Wikileaks founder Julian Assange is set to speak at the Jihlava International Documentary Film Festival by video link, the organisers said on Wednesday. Mr. Assange has been living at the Ecuadorian Embassy in London for three years to avoid being extradited to Sweden, where he faces rape charges. He will appear in Jihlava’s Inspiration Forum, a festival sidebar that features interesting guests who may have nothing to do with film. This year’s festival, the 19th, takes place from October 27 to November 1.
Finance Minister Andrej Babiš says all old age pensioners in the Czech Republic will this year receive a one-off allowance of CZK 600 (just over EUR 20). Announcing the move on Wednesday, he said all three coalition party leaders had agreed on it earlier in the week. Pensioners will receive the money in December. Mr. Babiš said that from next year pensions would be index-linked under a new law and would rise in line with inflation.
CzechTourism has launched a new mobile application enabling users to visit spots in the Czech Republic used as locations in domestic and international film productions. The state agency said on Wednesday that the Czech Film Trips database contained information on around 300 movie locations around the country and would be constantly updated. The app is free and is linked to the website http://www.zemefilmu.cz/en.
The Czech minister of foreign affairs, Lubomír Zaorálek, says the influx of refugees into Southern Europe does not pose a threat to Czech tourists in the region. He said his officials did not believe asylum seekers in Italy, Greece and in particular the Greek island of Kos represented a heightened security risk. However, speaking at the launch of this year’s tourist season, Mr. Zaorálek warned Czechs against visiting countries where Islamic State radicals were active. As every summer, the Czech Republic is opening temporary consuls at destinations popular with Czech holidaymakers, such as Rijeka and Split in Croatia.
The president of the Czech Ice Hockey Association says the situation surrounding freshly resigned national team coach Vladimír Růžička has significantly damaged the sport in the country. Mr. Růžička quit on Tuesday after fresh allegations he took bribes to allow their children for the club Slavia Prague. Hockey association chief Tomáš Král said, however, that the affair only concerned one club and several individuals and was not symptomatic of a broader malaise. Mr. Král had backed Mr. Růžička when the first allegations of bribe-taking were made against him, shortly before the Ice Hockey World Championships last month.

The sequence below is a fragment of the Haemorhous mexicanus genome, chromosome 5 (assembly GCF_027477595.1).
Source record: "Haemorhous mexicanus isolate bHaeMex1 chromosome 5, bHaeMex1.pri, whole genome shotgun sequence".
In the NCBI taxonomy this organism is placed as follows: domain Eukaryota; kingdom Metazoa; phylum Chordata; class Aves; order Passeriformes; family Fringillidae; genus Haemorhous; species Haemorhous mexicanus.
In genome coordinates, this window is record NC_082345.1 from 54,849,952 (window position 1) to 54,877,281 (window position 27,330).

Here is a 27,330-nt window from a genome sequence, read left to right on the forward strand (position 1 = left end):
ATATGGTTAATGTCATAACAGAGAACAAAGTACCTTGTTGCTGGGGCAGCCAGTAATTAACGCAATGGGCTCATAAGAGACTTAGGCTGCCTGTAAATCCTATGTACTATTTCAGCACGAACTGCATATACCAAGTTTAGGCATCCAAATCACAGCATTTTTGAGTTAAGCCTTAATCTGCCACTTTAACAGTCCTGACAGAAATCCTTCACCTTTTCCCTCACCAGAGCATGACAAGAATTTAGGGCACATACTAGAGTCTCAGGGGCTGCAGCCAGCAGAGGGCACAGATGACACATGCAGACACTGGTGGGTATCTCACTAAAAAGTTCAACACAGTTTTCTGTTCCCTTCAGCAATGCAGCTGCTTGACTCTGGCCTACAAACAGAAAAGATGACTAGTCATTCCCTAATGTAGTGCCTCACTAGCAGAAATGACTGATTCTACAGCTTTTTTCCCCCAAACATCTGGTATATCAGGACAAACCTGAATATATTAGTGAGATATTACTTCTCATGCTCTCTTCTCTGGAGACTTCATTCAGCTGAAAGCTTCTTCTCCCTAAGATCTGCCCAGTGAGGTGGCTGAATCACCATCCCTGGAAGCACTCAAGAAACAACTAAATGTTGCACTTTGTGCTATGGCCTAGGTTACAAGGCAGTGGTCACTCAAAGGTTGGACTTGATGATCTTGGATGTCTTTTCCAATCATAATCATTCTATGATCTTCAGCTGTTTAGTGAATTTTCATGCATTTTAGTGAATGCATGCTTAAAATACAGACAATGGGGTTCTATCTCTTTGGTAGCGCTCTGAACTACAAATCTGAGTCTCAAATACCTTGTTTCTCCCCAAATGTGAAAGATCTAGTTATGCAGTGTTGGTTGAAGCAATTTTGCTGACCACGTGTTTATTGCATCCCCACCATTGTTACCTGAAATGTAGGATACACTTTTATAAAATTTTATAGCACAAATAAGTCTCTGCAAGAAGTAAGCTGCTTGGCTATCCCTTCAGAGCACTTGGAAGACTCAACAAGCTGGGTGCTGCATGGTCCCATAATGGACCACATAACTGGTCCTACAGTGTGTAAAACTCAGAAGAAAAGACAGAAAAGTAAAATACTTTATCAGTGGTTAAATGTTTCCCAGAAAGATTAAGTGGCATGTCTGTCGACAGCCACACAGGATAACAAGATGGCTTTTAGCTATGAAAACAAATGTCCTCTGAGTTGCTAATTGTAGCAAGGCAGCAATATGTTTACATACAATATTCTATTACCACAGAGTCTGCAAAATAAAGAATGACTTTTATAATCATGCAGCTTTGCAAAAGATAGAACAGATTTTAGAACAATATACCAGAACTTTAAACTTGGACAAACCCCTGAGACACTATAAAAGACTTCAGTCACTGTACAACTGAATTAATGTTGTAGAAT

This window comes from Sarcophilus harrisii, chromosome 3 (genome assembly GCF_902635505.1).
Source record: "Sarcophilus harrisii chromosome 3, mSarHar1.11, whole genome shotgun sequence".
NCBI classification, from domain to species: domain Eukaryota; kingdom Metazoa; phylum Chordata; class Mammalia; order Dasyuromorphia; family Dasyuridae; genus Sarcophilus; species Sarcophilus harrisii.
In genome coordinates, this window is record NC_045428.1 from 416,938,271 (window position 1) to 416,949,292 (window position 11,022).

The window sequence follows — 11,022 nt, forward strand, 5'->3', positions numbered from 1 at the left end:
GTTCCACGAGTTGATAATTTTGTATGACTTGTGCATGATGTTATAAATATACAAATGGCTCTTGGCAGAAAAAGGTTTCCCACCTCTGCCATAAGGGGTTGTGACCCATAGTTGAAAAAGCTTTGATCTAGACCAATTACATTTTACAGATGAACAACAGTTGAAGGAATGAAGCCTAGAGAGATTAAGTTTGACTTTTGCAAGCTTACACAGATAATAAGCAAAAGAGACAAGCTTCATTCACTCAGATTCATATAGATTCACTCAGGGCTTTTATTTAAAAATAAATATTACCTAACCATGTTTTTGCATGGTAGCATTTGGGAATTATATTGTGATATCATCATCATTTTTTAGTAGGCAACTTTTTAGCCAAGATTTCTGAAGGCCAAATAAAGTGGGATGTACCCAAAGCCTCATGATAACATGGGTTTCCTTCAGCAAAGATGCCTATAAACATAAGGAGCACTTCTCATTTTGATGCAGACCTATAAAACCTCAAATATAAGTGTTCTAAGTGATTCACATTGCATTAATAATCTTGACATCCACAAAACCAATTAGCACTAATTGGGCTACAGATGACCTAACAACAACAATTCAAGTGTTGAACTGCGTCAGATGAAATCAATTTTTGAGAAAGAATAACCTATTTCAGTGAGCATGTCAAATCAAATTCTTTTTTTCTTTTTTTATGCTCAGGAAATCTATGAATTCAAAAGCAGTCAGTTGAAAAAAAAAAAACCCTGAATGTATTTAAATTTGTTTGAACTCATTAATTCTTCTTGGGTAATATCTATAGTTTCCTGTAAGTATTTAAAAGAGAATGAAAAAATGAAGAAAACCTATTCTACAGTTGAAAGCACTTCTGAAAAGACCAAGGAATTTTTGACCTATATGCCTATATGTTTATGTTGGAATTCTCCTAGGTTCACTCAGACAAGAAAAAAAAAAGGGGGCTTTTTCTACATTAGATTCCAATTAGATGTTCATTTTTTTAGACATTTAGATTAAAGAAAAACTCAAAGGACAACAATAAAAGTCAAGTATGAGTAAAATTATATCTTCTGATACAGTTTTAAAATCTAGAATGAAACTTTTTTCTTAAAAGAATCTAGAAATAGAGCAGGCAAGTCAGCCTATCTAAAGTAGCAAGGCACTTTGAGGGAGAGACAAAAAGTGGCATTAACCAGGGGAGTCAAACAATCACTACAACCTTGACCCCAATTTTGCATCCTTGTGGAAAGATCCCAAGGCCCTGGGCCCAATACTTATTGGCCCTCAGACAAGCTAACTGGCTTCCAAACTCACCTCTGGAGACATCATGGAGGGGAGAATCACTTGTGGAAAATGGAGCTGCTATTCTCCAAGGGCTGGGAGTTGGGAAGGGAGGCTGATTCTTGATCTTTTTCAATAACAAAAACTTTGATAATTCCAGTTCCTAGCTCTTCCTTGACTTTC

Despite winning promotion to Czech soccer’s top flight Varnsdorf have decided to remain in the second division next season. A club representative said on Wednesday that bringing their stadium up to compulsory first division standards would have represented too much of a financial risk. Varnsdorf’s decision is good news for Zlín, who came third in the second division and will take the free spot among the Czech Republic’s top teams if they meet the technical conditions.
The grounds for acquittal in the case of Jana Nečasová (formerly Nagyová) are unlikely to be revealed until the start of August, the Czech News Agency reported. Prague 1 Municipal Court judge Helena Králová has applied for more time to write an opinion in view of the complexity of the case and is also taking a month’s vacation. The judge recently acquitted Mrs. Nečasová of ordering military intelligence officers to spy on the then wife of her now husband Petr Necaš. At the time she was chief aide to his prime minister and her arrest helped topple Mr. Necaš’s government. The state attorney has appealed the ruling. Mrs. Nečasová also faces trial on corruption charges.
Czech national ice hockey coach Vladimír Růžička has resigned following more allegations that he took bribes while coaching domestic league club Slavia. Mr Růžička’s decision came just hours after Czech Radio reported on Tuesday that the coach had asked several parents for large sums of money to allow their children play in the club. A criminal complaint has already been filed against the coach for bribe-taking, fraud and breach of trust in connection with a sum of CZK 500,000 he is alleged to have accepted from a man to allow his son to play for Slavia Prague. In a statement issued on Tuesday the Czech national coach rejected the allegations saying he wanted to clear his name in court.
Prime Minister Bohuslav Sobotka and Interior Minister Milan Chovanec on Tuesday met with the Czech trauma team which helped to deal with the consequences of the devastating earthquake in Nepal and handed its members honorary medals. The team of doctors, nurses and firefighters set up a field hospital in Melamchi, in central Nepal, and provided assistance to over 1,100 people. The Czechs started their mission on May 1 and spent four weeks in the area.
A majority of Czechs have a positive attitude towards nuclear energy, according to a poll carried out by the CVVM agency in May. Some 45 percent of people are happy with the current state of the country’s nuclear power capacity and 22 percent are in favour of its expansion. Just over 20 percent of respondents said they would like to reduce the use of nuclear power. The poll also suggested that nearly 50 percent of respondents would like to see another two reactors added to the country’s two unit Temelín nuclear power station.
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